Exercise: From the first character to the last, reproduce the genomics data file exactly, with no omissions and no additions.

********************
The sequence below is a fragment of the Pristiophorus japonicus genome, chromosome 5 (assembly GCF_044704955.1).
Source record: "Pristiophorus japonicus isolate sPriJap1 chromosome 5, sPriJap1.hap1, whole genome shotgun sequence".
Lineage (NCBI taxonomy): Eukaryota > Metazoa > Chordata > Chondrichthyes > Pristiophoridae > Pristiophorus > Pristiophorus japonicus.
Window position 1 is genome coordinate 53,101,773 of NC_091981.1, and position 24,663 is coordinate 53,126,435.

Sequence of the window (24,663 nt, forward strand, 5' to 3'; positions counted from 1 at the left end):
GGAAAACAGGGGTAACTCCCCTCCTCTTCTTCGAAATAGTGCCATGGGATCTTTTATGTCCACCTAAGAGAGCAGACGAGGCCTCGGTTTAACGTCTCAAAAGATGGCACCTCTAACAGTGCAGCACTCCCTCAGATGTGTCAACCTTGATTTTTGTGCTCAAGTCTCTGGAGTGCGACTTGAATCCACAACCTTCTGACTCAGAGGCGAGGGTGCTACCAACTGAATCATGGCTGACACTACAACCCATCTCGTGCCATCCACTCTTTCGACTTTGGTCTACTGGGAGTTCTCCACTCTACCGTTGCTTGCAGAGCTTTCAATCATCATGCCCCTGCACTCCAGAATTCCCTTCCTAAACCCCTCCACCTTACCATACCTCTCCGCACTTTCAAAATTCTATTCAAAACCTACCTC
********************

The sequence below is a fragment of the Pristiophorus japonicus genome, chromosome 5 (assembly GCF_044704955.1).
Source record: "Pristiophorus japonicus isolate sPriJap1 chromosome 5, sPriJap1.hap1, whole genome shotgun sequence".
Lineage (NCBI taxonomy): Eukaryota > Metazoa > Chordata > Chondrichthyes > Pristiophoridae > Pristiophorus > Pristiophorus japonicus.
Window position 1 is genome coordinate 53,101,773 of NC_091981.1, and position 24,663 is coordinate 53,126,435.

Sequence of the window (24,663 nt, forward strand, 5' to 3'; positions counted from 1 at the left end):
GGAAAACAGGGGTAACTCCCCTCCTCTTCTTCGAAATAGTGCCATGGGATCTTTTATGTCCACCTAAGAGAGCAGACGAGGCCTCGGTTTAACGTCTCAAAAGATGGCACCTCTAACAGTGCAGCACTCCCTCAGATGTGTCAACCTTGATTTTTGTGCTCAAGTCTCTGGAGTGCGACTTGAATCCACAACCTTCTGACTCAGAGGCGAGGGTGCTACCAACTGAATCATGGCTGACACTACAACCCATCTCGTGCCATCCACTCTTTCGACTTTGGTCTACTGGGAGTTCTCCACTCTACCGTTGCTTGCAGAGCTTTCAATCATCATGCCCCTGCACTCCAGAATTCCCTTCCTAAACCCCTCCACCTTACCATACCTCTCCGCACTTTCAAAATTCTATTCAAAACCTACCTC